Tuesday, April 25, 2017

Living Trusts and the Issue of Mental Capacity

These days, hardly a day goes by that we don’t hear about someone we know being diagnosed with Alzheimer’s or some form of dementia. In some tragic cases, it comes way too early and it’s agonizing to see a life cut short.

Alzheimer’s: No hope, no cure

Alzheimer’s is one disease for which we have no cure, no revolutionary treatment. It violates every demographic, and the statistics indicate that nearly 80% of us will experience some kind of dementia before we die—it may not be the complete debilitation of Alzheimer’s, but we’ll have some degree of memory loss and inability to deal with our surroundings. For those who are in the process of creating a Living Trust, along with a Power of Attorney and Advance Healthcare Directive, this presents a potential problem. At what point is someone incapable of creating and signing a legal document such as a Living Trust?

Legally, everyone is presumed to be competent

However, the presumption that someone has legal capacity can be challenged in court. If the challenge is successful, the court will invalidate the Living Trust, making it necessary for the heirs to go through Probate to settle the estate and distribute the deceased’s assets.

Possession of a mental deficit

In California, testamentary incapacity does not refer to physical or mental disorders, but rather to one of three factors: The inability of a person to understand and sign estate-planning documents, the presence of an unsound mind or the possession of a mental deficit “so substantial that, under the circumstances, the person should be deemed to lack legal capacity.”
It’s important to note that age, illness and disease in themselves are not factors in the determination of testamentary capacity. People can be well into their 90s or suffering from debilitating disease, yet still have the capacity to be fully cognizant of what they are doing, legally able to sign a Will and Living Trust.

Under California law, deficits that may affect testamentary capacity are divided into four categories.

  • Alertness and attention. The court would be looking for poor arousal or consciousness; a weak orientation to time, place, person, and situation; inability to concentrate.
  • Information processing. This includes deficits in short or long-term memory; the inability to understand or communicate with others; the lack of recognition of familiar objects and people; the inability to understand and appreciate quantities; the inability to reason logically and to carry out a plan or action.
  • Thought processes. Extreme examples of inability to complete thought processes would be hallucinations, delusions and uncontrollable, repetitive thoughts.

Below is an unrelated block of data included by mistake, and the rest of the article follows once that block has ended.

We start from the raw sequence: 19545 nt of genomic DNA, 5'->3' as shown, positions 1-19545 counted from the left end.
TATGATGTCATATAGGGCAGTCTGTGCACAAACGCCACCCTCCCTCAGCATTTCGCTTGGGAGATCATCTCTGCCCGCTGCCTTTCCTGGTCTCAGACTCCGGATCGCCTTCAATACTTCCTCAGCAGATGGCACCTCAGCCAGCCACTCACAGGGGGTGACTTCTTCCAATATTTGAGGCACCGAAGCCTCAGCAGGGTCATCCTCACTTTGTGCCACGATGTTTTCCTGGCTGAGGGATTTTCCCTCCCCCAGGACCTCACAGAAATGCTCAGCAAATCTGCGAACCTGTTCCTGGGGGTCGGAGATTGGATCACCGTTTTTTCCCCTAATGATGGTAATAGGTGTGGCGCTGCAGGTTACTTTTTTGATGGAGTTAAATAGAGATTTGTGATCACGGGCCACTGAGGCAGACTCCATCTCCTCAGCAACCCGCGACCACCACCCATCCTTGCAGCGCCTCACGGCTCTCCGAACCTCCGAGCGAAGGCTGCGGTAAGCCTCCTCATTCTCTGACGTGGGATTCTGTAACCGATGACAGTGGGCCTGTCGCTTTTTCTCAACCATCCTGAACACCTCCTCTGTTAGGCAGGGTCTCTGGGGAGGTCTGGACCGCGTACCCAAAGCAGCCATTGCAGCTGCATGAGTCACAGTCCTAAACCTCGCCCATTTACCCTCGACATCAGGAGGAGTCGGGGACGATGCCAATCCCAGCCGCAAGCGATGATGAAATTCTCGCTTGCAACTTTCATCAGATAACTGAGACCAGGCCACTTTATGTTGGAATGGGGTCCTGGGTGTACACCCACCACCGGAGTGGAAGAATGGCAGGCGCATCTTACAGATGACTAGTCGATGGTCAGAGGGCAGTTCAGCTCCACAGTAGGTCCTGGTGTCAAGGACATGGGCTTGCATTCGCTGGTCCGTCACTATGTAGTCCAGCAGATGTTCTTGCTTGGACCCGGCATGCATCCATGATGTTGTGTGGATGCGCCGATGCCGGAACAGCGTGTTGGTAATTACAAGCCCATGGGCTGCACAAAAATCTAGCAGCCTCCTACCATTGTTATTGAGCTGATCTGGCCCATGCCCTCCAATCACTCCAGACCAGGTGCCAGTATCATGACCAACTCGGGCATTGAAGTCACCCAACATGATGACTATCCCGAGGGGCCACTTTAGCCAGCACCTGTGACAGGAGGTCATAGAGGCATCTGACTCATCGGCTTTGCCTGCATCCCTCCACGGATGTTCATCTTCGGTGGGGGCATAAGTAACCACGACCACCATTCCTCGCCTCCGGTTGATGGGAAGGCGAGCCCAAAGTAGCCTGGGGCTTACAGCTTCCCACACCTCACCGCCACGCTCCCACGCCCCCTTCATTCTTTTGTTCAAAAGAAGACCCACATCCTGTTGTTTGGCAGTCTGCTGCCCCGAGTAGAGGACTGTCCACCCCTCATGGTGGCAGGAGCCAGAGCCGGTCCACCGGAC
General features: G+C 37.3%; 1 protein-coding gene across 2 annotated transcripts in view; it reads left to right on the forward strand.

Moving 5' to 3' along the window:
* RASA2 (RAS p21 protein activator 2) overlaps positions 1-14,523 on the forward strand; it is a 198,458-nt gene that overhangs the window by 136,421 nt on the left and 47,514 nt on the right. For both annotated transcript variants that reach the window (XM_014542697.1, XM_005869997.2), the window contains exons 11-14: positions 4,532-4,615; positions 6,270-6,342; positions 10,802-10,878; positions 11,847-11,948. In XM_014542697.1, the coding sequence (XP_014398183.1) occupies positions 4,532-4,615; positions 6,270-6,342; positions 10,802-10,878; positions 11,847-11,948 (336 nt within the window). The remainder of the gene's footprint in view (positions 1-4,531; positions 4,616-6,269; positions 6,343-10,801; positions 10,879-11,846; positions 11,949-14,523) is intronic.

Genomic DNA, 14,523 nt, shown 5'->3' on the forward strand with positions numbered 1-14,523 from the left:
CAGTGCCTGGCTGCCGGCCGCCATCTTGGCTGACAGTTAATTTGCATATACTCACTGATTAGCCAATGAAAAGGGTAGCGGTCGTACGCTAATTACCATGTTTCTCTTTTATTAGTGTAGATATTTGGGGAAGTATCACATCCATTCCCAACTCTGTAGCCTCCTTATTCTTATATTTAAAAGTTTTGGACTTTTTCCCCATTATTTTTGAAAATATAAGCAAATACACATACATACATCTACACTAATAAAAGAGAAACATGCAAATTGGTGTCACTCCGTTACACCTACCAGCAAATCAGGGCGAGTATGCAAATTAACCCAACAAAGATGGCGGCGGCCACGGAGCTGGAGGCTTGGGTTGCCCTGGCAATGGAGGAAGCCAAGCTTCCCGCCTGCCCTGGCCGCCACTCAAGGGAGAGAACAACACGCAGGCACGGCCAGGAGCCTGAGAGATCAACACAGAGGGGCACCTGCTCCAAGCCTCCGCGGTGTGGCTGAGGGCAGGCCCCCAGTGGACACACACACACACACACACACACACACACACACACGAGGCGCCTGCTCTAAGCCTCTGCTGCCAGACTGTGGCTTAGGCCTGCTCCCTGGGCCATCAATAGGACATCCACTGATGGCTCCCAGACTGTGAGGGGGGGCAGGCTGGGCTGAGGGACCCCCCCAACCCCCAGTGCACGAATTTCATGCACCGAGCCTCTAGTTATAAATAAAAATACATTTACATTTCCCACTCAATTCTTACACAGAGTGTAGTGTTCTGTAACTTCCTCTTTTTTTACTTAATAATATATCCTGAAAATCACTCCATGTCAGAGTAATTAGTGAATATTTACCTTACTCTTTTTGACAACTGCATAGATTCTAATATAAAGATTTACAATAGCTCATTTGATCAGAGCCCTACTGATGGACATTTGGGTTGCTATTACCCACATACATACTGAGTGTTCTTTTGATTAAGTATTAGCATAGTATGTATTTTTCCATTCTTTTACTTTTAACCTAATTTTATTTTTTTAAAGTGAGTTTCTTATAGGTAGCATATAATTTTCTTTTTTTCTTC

• The ability to modulate mood and effect. In this case, there would be evidence of persistent, recurrent moods inappropriate to an individual’s circumstances, including euphoria, anger, anxiety, fear, panic, depression, hopelessness, despair, apathy or indifference.
The presence of one or more of these factors does not necessarily mean someone is incapable of making decisions regarding his/her estate or signing related legal documents–an illness or prescribed medications may temporarily influence testamentary capacity, for instance. Once the prescribed drug treatment is finished or the illness has passed, the person may be fine once again.

With a diagnosis comes some immediacy

But evidence of any one or all of these factors in at least some degree raises the need to take extra precautions if you or someone in your family is creating estate-planning documents. Once people have been diagnosed with dementia, there is, of course, the need to create end-of-life documents as quickly as possible. In addition to the issue of testamentary capacity, there are very practical considerations–they may soon need these documents to be in place if they are no longer able to take care of their own affairs and make decisions about their own care. They will need to identify a Power of Attorney and an Agent for their Advance Healthcare Directive.

Wednesday, April 19, 2017

Wedding Season: Is a Prenup Part of Your Wedding Plans?


June is the month when wedding season gets into full swing, which means April is crunch time for wedding plans. Increasingly, those wedding plans include a Prenuptial Agreement.
We read about celebrities and other wealthy individuals who wouldn’t dream of getting married without a carefully conceived Prenuptial Agreements to protect their fortunes. Other couples create their Prenuptial Agreements with provisos that leave us skeptical about the long-term stability of a marriage that’s based on these kinds of priorities:
  • Who gets the pool boy, the gardener and the dog.
  • The right to perform random drug tests.
  • A claim on all frequent-flier miles should a spouse be unfaithful, plus severe financial penalties for incidents of unfaithfulness
  • Thresholds on the amount of weight both partners can gain. If either exceeds the limit, he/she will be fined $500/pound.
  • Limits on the number of football games the husband can watch with his BFFs; the wife’s constraints on the number of reality TV shows she’s allowed to watch.